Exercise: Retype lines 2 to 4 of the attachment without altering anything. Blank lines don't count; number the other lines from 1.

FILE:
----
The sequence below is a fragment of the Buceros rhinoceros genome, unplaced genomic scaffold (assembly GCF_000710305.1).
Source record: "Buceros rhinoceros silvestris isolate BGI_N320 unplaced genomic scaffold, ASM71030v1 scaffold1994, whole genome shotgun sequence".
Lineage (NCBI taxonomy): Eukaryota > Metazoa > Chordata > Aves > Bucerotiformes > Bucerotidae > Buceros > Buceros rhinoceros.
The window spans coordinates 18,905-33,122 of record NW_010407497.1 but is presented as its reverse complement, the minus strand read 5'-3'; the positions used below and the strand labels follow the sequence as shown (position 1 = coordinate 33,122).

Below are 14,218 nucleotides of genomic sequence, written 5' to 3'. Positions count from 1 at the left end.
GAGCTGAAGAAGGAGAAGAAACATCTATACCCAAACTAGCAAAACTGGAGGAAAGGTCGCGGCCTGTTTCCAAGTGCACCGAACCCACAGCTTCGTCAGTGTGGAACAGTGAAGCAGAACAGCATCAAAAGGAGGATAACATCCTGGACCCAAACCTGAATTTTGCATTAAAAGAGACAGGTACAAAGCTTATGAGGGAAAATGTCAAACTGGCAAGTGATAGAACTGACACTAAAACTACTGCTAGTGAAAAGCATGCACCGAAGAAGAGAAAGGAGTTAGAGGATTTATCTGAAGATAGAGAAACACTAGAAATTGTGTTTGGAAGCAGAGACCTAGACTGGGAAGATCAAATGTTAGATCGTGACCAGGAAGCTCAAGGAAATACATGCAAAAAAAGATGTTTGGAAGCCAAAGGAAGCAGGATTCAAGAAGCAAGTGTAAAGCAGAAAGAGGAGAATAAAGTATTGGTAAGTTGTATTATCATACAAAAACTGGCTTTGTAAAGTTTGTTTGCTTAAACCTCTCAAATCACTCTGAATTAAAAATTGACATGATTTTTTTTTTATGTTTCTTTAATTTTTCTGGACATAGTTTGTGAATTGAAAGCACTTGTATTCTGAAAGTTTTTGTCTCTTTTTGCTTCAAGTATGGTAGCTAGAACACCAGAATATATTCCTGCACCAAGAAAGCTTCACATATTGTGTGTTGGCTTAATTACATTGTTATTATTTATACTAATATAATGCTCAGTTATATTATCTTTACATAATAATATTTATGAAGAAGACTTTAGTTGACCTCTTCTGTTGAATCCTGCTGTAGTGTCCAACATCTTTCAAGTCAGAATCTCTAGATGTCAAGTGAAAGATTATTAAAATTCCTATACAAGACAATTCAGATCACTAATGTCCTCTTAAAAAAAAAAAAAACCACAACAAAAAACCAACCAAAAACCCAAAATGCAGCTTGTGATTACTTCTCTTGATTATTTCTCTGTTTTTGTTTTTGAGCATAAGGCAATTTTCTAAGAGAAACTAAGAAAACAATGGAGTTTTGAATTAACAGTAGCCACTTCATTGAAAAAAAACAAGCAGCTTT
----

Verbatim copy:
Source record: "Buceros rhinoceros silvestris isolate BGI_N320 unplaced genomic scaffold, ASM71030v1 scaffold1994, whole genome shotgun sequence".
Lineage (NCBI taxonomy): Eukaryota > Metazoa > Chordata > Aves > Bucerotiformes > Bucerotidae > Buceros > Buceros rhinoceros.
The window spans coordinates 18,905-33,122 of record NW_010407497.1 but is presented as its reverse complement, the minus strand read 5'-3'; the positions used below and the strand labels follow the sequence as shown (position 1 = coordinate 33,122).